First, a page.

When you finally start driving, the last thing you want is to be that guy in the parking lot who doesn’t know how to park. Have you ever encountered a parking job that’s just so bad that you wonder how they got their driver’s license? Yeah, that guy.
Whether you’re a beginner driver or want to brush up on your parking skills, here’s how you can get better at parking:
Find a place where you can practice parking your car, preferably one with no other cars around or a car-park monitoring system (so that you won’t look like you’re loitering). After you find the perfect place to practice, spend a couple of minutes practicing parking techniques until you get the hang of it.
Practice is the best way you can get better at parking. There is no secret recipe or technique that can magically turn you into a better parker. It’s just a physical action that you have to do over and over again to master.
You can also consider buying orange cones (like the ones used in soccer practice) to practice parking next to obstacles. If you keep knocking over a cone or parking too close to it, keep practicing.
2. Use technology
Rearview cameras can make it easier to park in a space without bumping into anything. This tool can be incredibly useful for beginner drivers, as well as people who have trouble estimating the distance between their rear bumper and an object behind their car.
There also smartphone apps that can help you find and reserve parking spots in major cities, such as BestParking and Parker. On the other hand, parking apps like Anchor Pointer and Parkify can help you remember where you parked in huge parking lots, eliminating those precious minutes wasted looking for your car in a sea of others.
3. Don’t panic
It’s common for amateur drivers to get nervous when they have to park a car between two occupied lots, or when they know that someone else is watching. This anxiety can make it harder for you to park, let alone do it properly without dinging the surrounding vehicles.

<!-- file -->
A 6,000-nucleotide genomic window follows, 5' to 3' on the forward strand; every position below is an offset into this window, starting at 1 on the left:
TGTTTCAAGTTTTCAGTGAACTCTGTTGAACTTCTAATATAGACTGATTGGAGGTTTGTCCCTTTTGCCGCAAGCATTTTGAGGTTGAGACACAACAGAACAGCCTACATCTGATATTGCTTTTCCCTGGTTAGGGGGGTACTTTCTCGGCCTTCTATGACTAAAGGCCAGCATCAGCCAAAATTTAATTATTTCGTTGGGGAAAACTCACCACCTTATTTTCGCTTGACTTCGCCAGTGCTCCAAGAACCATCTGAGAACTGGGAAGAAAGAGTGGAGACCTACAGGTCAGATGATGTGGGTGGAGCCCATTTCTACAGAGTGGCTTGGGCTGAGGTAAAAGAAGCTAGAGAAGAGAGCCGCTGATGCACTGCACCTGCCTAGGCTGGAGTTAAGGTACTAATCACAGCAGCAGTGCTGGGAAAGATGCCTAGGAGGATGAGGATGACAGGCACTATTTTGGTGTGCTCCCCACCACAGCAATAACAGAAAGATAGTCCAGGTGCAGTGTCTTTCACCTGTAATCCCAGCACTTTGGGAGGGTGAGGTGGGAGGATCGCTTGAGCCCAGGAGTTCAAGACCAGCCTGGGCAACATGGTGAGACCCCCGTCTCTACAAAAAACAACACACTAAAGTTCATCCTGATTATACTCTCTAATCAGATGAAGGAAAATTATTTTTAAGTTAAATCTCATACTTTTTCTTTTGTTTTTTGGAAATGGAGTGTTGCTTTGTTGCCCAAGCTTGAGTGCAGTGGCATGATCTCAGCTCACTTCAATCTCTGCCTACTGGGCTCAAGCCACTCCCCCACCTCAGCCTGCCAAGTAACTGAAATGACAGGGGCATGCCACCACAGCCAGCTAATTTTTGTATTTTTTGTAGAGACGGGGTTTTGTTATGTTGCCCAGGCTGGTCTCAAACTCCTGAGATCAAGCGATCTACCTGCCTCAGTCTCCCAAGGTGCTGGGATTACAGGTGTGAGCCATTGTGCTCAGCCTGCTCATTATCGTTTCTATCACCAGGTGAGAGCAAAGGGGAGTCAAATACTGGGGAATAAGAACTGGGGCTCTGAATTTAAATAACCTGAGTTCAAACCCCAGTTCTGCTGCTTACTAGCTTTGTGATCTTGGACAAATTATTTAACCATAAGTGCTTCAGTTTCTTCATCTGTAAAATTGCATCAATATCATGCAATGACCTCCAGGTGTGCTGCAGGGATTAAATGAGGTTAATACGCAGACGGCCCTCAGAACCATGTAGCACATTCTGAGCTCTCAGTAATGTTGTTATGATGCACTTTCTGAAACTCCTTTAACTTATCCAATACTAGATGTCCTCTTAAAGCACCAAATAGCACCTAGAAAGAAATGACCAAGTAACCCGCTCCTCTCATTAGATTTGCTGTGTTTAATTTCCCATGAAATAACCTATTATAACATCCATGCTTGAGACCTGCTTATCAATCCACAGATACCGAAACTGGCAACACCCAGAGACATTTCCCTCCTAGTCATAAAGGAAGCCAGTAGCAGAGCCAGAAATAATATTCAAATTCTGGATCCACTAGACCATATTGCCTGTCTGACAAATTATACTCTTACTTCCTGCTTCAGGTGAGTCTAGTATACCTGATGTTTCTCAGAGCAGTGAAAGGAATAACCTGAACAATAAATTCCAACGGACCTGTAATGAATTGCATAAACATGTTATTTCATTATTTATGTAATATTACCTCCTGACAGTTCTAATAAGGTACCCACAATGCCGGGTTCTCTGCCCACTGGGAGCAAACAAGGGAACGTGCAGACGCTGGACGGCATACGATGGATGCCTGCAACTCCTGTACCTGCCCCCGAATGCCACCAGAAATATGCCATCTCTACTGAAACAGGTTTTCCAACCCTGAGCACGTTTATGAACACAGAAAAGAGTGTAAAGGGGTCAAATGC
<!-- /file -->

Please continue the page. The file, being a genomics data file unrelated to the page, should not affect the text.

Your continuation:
There is no better way to overcome parker’s anxiety than to stay calm. Don’t think about anybody else in the parking lot. If they’re watching, so what? At least you’re being a responsible driver and being careful about your parking. When you focus on the task at hand, the better you can overcome the nervousness every time you park.
4. Know where you can’t park
Being a beginner driver is not an excuse to be ignorant about the places where you can’t park. Make sure you know where you’re not allowed to park, such as places like:
- Cycle lanes
- Tram or bus lane during operating hours
- Blue badge bay
- Double yellow lines
- Single yellow lines during restricted hours
- Roads with red lines
- Verges of pavements
- In front of pedestrian crossings
- Private property
- In front of access routes
5. Watch how other people park
When you’re a passenger to a more experienced driver, pay attention to how they park. You might be able to pick up on some techniques and use them the next time you drive. Better yet, ask the driver to teach you when the opportunity arises. They might also be able to point out what you’re doing wrong and help you correct those mistakes.
6. Re-park when needed
If you step out of the car and realize you’ve parked too close to the next vehicle, don’t hesitate to re-park. The hassle of parking your car again is worth it if it means avoiding an accidental scratch on your vehicle. Moreover, doing this will help you realize what you’re doing wrong while parking so that you can further improve your skills.
7. Hang a tennis ball in your garage
Do you want to perfect your parking every time you pull up in the garage? Take a tennis ball and tie a piece of string around it. Then, hang it from the ceiling in a way that it’s just a few inches from the center of your windshield when you park. With this technique, you’ll start parking perfectly in no time. Also, it will help you get better at estimating spaces around your car.
Parking can be a difficult skill to master for some people. If this is a challenge for you, use these techniques to improve your parking skills from beginner to experienced.